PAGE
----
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Today I made coleslaw, loosely adapted from this recipe from Smitten Kitchen. I chopped some Plan B cabbage,


made dressing (I used part yogurt, and green onions from the community garden – thanks, Mel! – and parsley from my backyard, although really Loblaws grew it, not me),


and mixed it all together.


It’s not bad, although I think (I’m just exploring coleslaw, I used to think I hated it) that I prefer a more watery dressing and less of a mayo-y one – although I do love mayo.

I also cooked up some chocolate chip cookies (most to send to an acquaintance who’s sick), which are mostly decidedly not local, except for the egg and possibly the butter and definitely the flour, which is local and organic and from the Green Barn Market. I was a little worried the cookies would be too dry, as this flour is “all-purpose” but definitely on the whole wheat side of the spectrum, but they seem just fine. In fact, they’re so fine, I need to hide them.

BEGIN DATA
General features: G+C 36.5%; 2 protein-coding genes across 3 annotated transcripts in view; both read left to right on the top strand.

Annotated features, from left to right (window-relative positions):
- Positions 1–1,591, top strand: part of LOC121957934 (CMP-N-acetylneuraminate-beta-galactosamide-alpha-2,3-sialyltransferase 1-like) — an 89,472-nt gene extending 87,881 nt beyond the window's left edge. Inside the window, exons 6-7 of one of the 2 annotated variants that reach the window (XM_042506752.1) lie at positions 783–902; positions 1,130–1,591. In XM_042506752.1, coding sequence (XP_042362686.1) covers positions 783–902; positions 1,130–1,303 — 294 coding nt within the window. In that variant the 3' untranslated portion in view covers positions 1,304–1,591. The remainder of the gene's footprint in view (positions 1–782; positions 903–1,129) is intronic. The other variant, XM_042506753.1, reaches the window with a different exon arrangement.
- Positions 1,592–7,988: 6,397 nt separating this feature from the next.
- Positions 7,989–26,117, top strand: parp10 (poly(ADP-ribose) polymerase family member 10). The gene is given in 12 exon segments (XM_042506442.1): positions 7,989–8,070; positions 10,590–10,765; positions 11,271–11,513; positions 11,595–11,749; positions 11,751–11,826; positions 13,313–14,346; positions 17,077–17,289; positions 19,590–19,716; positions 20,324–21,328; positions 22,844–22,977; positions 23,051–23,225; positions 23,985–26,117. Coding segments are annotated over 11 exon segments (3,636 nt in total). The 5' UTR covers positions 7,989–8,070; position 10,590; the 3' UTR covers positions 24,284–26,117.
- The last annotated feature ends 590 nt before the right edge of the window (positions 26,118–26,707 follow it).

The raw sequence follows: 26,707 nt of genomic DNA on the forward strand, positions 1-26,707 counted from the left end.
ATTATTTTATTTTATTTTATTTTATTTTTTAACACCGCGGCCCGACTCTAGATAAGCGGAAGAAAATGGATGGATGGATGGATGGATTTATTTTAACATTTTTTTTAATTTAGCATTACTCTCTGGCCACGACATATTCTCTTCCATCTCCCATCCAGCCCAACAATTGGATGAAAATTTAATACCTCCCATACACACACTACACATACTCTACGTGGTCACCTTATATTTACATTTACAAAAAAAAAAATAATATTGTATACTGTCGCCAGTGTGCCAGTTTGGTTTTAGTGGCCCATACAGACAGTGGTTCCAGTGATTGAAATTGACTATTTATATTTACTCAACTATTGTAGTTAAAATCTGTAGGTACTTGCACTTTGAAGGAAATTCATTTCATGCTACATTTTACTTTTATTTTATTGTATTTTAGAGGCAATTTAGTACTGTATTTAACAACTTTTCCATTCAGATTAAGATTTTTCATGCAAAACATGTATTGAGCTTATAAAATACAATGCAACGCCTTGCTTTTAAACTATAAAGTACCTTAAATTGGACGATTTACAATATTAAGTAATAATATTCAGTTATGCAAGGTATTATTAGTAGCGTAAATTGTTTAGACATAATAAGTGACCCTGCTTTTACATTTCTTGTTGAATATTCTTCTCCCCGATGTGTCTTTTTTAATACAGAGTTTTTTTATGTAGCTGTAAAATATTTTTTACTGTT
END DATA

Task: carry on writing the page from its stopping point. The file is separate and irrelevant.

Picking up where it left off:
Also, this weekend I put a bunch of my seedlings in pots, finally. Only now has it been warm enough that I don’t have to bring the tomatoes in at night, although even so some of the leaves are still looking purplish. But the anticipation of home-grown fresh tomatoes is building…


And I made it to Karma today to pick up a few things. The haul: maple syrup (they sell it in bulk, much cheaper than you pay elsewhere), rapini, fiddleheads, lettuce, spinach – all local. Well, and some protein powder. You can’t win them all.